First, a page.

The landscape of minimal techno progresses at such a rate that it’s difficult not to consume every release – whether LP, EP, single, 7″, etc. – by purely seeking out what it does or does not add to the genre’s unofficial meta-narrative. A record’s subtleties can can be diminished by simple blanket expectations. It’s as if each release is there for us to take away what little it might uniquely offer and to build upon without holding a place of its own unless artists are able to meet the lofty delineations of “watershed.” The field is packed enough for that Darwinian dynamic to hold some weight. But, even with the greatest releases, whatever’s singular is quickly absorbed and we move on only to point back to those documents as temporal markers for prescient trends and ideas.
I’m generalizing of course, but with Roman Flügel’s excellent debut under his given name, Fatty Fingers, it’s hard not to be a little cynical toward the possibility of it being overlooked. Fatty Fingers tends toward sonic flavorings and production intricacy as to be more identifiable by its pure aural physicality (gooey kick drums and chewy synth flourishes melting into your ear – this is a headphone album) rather than its structure or approach, both of which are very indebted to minimal’s gravitation toward lengthy understatement. Flügel is obsessed with a sense of space and detail. Some of the most dramatic moments on Fatty Fingers are the changes in volume and depth of a single synth hook across a whole track as it slowly squelches in and out of immediate audibility.
Flügel is perhaps best known for his singles and 12″s under various monikers (Soilent Green, Alter Ego, etc) delegated to his varying sonic interests. He’s a veteran producer and DJ with enough full-length collaborations and mixes to hold precedent for a full-length. It’s telling, then, that Fatty Fingers is his first released without an alias. In theory, it gives him a chance to center and reset things without any aspirations beyond his own swath of interests – all of which are all on display here.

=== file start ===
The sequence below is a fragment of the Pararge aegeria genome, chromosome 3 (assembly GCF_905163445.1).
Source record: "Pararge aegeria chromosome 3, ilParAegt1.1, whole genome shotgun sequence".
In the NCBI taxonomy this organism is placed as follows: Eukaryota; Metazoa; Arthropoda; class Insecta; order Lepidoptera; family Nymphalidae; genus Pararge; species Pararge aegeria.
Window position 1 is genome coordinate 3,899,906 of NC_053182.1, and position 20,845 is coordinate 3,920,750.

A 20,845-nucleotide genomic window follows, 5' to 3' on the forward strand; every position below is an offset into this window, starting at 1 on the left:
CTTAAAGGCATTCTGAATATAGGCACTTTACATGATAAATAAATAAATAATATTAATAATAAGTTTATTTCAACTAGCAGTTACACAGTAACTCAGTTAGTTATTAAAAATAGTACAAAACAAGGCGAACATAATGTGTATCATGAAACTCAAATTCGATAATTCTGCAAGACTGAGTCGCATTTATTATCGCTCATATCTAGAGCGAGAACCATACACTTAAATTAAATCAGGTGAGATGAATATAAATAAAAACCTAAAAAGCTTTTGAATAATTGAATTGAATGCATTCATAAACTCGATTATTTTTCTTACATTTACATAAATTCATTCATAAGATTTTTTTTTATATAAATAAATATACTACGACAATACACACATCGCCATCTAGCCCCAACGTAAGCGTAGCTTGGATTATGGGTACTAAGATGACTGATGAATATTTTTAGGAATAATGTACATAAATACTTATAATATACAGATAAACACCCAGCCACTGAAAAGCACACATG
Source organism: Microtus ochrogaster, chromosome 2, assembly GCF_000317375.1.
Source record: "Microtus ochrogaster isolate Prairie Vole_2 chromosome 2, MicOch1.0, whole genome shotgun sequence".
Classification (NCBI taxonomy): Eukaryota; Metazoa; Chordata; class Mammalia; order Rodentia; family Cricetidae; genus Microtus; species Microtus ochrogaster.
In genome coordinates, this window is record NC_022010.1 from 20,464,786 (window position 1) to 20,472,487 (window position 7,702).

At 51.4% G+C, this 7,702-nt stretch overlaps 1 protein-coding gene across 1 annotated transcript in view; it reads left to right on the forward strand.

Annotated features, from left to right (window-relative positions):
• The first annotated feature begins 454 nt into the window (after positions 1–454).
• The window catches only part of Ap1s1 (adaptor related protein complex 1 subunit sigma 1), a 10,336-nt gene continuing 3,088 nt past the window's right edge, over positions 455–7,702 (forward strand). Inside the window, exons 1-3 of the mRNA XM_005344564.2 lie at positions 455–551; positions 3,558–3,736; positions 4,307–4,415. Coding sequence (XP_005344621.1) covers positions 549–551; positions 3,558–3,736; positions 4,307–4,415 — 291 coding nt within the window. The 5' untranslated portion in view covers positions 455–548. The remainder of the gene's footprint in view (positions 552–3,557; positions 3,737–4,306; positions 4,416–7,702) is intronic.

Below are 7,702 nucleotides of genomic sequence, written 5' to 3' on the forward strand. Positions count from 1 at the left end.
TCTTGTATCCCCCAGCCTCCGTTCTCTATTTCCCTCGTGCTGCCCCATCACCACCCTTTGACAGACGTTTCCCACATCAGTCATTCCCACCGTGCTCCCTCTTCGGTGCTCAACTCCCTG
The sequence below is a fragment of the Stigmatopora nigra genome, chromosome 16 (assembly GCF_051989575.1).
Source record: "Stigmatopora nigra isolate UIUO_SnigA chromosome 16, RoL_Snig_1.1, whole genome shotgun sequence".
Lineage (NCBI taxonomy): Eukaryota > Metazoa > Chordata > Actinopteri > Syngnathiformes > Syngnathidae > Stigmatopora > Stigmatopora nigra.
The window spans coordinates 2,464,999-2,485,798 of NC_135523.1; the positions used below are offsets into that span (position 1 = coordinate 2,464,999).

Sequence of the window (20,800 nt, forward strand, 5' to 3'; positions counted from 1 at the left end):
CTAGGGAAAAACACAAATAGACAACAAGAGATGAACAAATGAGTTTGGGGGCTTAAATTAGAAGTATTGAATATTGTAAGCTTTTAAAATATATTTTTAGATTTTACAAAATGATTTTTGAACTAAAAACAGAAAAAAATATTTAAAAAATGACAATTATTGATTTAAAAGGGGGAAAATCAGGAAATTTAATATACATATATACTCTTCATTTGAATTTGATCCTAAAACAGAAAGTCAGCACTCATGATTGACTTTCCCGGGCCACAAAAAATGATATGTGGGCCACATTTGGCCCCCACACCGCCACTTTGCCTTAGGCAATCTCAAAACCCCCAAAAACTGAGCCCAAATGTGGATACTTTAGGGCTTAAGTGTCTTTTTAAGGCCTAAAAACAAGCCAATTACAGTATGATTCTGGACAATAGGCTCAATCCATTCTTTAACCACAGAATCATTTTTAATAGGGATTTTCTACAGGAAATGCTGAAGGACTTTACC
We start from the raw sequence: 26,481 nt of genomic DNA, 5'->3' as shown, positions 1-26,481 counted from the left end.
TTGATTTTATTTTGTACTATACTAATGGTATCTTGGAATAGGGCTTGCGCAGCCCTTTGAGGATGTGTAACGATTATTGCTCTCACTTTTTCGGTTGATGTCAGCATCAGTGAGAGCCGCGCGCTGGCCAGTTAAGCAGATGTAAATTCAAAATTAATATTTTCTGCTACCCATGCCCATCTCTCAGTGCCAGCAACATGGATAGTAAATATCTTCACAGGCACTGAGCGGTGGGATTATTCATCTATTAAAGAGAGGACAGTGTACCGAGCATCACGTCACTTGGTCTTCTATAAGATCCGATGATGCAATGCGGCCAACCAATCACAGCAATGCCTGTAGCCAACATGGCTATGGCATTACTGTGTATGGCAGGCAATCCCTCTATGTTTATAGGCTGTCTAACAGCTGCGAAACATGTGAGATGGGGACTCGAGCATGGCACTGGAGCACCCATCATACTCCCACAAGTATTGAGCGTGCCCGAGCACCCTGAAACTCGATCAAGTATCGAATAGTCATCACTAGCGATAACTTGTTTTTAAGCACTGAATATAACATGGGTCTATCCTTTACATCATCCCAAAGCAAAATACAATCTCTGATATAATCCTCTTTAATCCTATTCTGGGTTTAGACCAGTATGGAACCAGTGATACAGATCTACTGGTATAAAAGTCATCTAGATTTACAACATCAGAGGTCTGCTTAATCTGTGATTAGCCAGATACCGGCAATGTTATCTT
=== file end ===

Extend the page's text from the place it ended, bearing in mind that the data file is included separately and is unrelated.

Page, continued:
Fatty Fingers is able to confidently explore its possibilities where Flügel’s earlier work often exhausted them. The record is at its best on songs like “How To Spread Lies” and the masterful “Song With Blue” where a languishing layer of distant synths curl abstractly around the glacial foreground melodies and motifs creating a microcosmic self-contained universe where the songs’ jazzy idiosyncrasies disassemble into a ghostly three-dimensional dance. There are still songs like “The Improviser” that revel in Flügel’s more functional style. The song’s jagged, caffeinated synth stab does feel a little bit overused at nearly eight-minutes, but Flügel’s aesthetic choices like the sticky hand claps and crackling atmospherics are otherwise an aural massage to keep the listener content.
While Fatty Folders mainly sticks with coldly bubbling synths like splashes of a steaming ice melt, there’s an undercurrent of jazz-driven microhouse – downbeat organs and silhouetted pianos crop up here and there to fill in the record’s stilled negative space. The syrupy, comforting bass pulse and muffled 4/4 kick are a pervasive daze of cough medicine holding these tracks together. Flügel often lets the low-end remain solitary and disconnected while clicking hi-hats and reverberating hand drums sit on top. A delayed synth hook might announce itself every few whole notes or a soloing arpeggio might bounce into view for a few measure, but these elements’ placement are noticeable and central where everything else embeds itself. This is an album for listeners more interested in individual sounds than in form. There’s not a lot to take with you as you leave Fatty Fingers, but when you’re there it’s a rich and comforting feast of hushed detail like softened, half-asleep whispers over a steady fuzzy heartbeat.